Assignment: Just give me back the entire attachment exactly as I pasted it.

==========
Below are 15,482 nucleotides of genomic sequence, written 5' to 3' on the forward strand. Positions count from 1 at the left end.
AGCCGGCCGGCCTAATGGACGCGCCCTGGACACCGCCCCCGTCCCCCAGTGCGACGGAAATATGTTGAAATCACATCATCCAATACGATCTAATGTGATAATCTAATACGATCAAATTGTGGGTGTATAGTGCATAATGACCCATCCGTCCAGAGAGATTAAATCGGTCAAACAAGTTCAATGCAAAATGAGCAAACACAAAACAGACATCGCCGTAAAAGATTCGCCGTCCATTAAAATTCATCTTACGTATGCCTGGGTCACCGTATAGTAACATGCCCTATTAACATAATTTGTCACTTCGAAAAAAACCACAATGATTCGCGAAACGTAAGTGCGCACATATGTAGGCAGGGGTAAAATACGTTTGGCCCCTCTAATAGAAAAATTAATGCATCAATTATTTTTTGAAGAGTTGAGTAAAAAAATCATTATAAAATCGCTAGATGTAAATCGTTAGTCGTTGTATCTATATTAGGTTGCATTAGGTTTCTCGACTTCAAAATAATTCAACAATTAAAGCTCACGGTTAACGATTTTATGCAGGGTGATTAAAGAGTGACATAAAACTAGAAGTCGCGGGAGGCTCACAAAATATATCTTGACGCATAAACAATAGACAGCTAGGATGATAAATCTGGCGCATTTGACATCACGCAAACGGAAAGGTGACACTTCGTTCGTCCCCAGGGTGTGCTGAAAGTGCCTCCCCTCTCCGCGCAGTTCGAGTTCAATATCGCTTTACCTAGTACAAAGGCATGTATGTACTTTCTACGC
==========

Below are 15,482 nucleotides of genomic sequence, written 5' to 3' on the forward strand. Positions count from 1 at the left end.
AGCCGGCCGGCCTAATGGACGCGCCCTGGACACCGCCCCCGTCCCCCAGTGCGACGGAAATATGTTGAAATCACATCATCCAATACGATCTAATGTGATAATCTAATACGATCAAATTGTGGGTGTATAGTGCATAATGACCCATCCGTCCAGAGAGATTAAATCGGTCAAACAAGTTCAATGCAAAATGAGCAAACACAAAACAGACATCGCCGTAAAAGATTCGCCGTCCATTAAAATTCATCTTACGTATGCCTGGGTCACCGTATAGTAACATGCCCTATTAACATAATTTGTCACTTCGAAAAAAACCACAATGATTCGCGAAACGTAAGTGCGCACATATGTAGGCAGGGGTAAAATACGTTTGGCCCCTCTAATAGAAAAATTAATGCATCAATTATTTTTTGAAGAGTTGAGTAAAAAAATCATTATAAAATCGCTAGATGTAAATCGTTAGTCGTTGTATCTATATTAGGTTGCATTAGGTTTCTCGACTTCAAAATAATTCAACAATTAAAGCTCACGGTTAACGATTTTATGCAGGGTGATTAAAGAGTGACATAAAACTAGAAGTCGCGGGAGGCTCACAAAATATATCTTGACGCATAAACAATAGACAGCTAGGATGATAAATCTGGCGCATTTGACATCACGCAAACGGAAAGGTGACACTTCGTTCGTCCCCAGGGTGTGCTGAAAGTGCCTCCCCTCTCCGCGCAGTTCGAGTTCAATATCGCTTTACCTAGTACAAAGGCATGTATGTACTTTCTACGC